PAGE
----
Erin Cotton tries on her mother’s bra in a promo shot for her solo performance Trying on Your Dead Mom’s Underwear on at the Intrepid Theatre Saturday

Play shines spotlight on life of transwoman

When Erin Cotton was young, the words “pervert” and “monster” often popped into her head as a way of describing how she felt about herself.

When Erin Cotton was young, the words “pervert” and “monster” often popped into her head as a way of describing how she felt about herself.

Growing up, Cotton, who used to be a boy, often felt she was different from the other people in her class. She enjoyed cross-dressing, had fantasies about having a virtual reality machine where she could change the settings and make herself a man or woman. and felt very She also from her male peers, many of whom thought she was gay.

She also felt a discomfort and disassociation with her body.

“I didn’t know I was trans, I knew something was wrong with me,” said the now 23-year-old Fernwood resident. “I felt as if I was a pervert or a monster. I had very negative feelings around my impulses and behaviours.”

When she was 18 years old, Cotton was talking with a friend and said something ignorant about transwomen. Her friend quickly corrected her and sent her educational information about transwomen. It was then Cotton began to realize the fantasies she had were not just odd desires, but part of her identity.

“Reading this information, I was able to recognize myself in it and just start pursuing that path and I’ve been on that path ever since. It’s my life now,” said Cotton, who began the transition to a transwomen when she was 18 years old.

“I realized that all these different things I’d been feeling fit into being trans.”

At first, she wasn’t completely certain, but every step she took along the way helped confirm she was heading in the right direction.

Now, Cotton is opening up about her experience as a closeted trans teenager, in her new solo show titled Trying on Your Dead Mom’s Underwear.

The show, directed by Graham McDonald, is autobiographical and includes a mixture of spoken word poetry and storytelling. There are five interlocking stories that include chasing down a purse snatcher in Brussels, missing the bus on the way to her mom’s deathbed, falling in love with her best friend only to find out she’s a lesbian, finding herself on an Internet message board full of weird porn and trying on her mom’s underwear in front of the bathroom mirror — all of which are true stories.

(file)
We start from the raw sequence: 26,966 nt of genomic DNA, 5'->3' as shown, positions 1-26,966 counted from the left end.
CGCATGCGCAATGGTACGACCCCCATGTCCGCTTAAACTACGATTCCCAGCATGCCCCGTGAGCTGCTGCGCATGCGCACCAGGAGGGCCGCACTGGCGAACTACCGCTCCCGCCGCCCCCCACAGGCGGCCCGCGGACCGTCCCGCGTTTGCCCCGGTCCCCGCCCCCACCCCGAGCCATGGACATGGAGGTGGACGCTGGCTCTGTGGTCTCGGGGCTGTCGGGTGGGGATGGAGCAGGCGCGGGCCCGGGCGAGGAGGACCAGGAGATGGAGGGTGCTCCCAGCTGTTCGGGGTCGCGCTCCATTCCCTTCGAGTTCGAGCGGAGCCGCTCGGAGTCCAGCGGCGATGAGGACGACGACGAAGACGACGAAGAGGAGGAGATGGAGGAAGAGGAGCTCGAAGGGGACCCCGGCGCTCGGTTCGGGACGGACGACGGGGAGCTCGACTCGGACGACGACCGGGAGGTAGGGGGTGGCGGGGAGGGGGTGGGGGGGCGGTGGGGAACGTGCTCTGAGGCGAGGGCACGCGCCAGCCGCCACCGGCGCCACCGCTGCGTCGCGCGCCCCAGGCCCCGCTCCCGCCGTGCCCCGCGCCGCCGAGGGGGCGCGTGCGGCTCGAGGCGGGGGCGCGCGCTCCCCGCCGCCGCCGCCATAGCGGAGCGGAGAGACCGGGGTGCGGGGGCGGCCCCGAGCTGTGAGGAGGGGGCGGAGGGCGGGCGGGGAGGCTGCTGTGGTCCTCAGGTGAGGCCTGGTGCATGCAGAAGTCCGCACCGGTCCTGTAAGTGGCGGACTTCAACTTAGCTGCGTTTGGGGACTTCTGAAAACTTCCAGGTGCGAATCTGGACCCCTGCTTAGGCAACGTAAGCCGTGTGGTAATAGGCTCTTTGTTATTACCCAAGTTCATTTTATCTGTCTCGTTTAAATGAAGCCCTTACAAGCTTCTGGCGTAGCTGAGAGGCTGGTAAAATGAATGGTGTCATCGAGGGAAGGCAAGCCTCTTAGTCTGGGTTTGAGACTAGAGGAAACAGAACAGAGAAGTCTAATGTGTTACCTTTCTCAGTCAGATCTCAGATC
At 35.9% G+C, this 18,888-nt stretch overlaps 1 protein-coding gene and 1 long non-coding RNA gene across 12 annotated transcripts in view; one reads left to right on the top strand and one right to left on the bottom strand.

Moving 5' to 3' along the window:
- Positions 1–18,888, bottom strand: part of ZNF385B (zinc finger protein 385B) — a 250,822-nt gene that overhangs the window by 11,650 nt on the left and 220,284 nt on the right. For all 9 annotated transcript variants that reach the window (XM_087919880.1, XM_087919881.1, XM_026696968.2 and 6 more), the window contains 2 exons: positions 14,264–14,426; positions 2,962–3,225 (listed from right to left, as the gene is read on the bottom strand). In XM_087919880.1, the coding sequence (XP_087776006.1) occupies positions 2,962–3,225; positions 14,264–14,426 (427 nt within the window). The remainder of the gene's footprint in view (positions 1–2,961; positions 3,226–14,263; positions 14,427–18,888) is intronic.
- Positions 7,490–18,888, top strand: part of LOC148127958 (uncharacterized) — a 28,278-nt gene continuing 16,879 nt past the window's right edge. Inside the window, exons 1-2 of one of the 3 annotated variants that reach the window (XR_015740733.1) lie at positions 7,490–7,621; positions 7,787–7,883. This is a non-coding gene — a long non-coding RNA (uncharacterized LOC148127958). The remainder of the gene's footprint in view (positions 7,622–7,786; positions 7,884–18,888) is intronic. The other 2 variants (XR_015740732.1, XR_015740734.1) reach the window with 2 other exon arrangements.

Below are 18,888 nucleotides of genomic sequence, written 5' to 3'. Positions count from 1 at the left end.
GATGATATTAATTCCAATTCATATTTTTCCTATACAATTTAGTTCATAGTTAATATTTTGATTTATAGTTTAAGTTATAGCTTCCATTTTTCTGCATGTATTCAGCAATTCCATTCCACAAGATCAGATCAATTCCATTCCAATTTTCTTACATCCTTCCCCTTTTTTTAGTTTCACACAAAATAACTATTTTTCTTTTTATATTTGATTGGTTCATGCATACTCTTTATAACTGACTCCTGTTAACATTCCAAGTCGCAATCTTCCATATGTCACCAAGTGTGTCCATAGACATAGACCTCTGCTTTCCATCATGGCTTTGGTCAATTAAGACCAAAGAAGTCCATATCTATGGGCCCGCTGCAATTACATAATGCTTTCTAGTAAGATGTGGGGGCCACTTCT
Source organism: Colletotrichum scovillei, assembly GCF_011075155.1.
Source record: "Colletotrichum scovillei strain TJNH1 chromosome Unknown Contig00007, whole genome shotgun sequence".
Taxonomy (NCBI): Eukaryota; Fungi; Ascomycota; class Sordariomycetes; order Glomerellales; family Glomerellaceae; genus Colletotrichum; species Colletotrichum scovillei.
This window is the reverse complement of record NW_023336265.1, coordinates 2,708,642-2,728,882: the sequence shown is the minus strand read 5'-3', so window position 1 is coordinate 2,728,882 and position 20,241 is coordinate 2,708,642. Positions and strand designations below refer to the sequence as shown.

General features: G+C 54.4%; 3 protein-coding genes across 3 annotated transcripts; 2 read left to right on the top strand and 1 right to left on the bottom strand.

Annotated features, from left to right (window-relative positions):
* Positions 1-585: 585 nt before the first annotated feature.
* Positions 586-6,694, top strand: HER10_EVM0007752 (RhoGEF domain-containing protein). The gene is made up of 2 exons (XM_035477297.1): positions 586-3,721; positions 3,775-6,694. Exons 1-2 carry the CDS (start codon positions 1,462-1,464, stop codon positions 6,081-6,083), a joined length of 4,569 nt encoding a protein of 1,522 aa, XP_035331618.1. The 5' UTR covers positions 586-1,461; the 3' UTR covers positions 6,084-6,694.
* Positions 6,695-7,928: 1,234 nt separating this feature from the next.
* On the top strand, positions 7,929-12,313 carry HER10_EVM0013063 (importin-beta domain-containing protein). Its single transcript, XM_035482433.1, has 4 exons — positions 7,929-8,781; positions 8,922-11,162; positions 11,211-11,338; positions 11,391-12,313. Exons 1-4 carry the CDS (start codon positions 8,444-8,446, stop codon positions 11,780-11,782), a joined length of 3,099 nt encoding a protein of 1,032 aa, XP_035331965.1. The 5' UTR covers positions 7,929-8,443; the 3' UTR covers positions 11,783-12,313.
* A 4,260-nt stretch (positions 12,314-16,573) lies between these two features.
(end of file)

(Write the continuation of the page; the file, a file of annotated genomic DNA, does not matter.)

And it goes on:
Cotton hopes that by showing the audience her life, they’ll be able to identify with her story as well.

“I’m hoping that by seeing my life, they’ll be able to see themselves in that. They’ll be able to see this example of someone who is struggling with their body, and is going through life with this double facade and be able to see their own life in that,” she said, adding she hopes young queer people might see the show.

“I just really hope people earlier and earlier can start to be aware of what transpeople are really like. Not just the negative images that people see in movies, TV shows and in magazines.”

Trying on Your Dead Mom’s Underwear hits the stage on Saturday, Nov. 5 from 8 p.m. to 9:30 p.m. at the Intrepid Theatre. Tickets are $10.

 

 

Get local stories you won't find anywhere else right to your inbox.
Sign up here

Just Posted

Felix Townsin, shown here with his sister, Lexi, who died on Oct. 19, 2019. Felix is a big part of a family initiative aimed at finding a cure for Blau Syndrome. (Photo contributed by the Townsin family)
Quest to cure Blau syndrome a family affair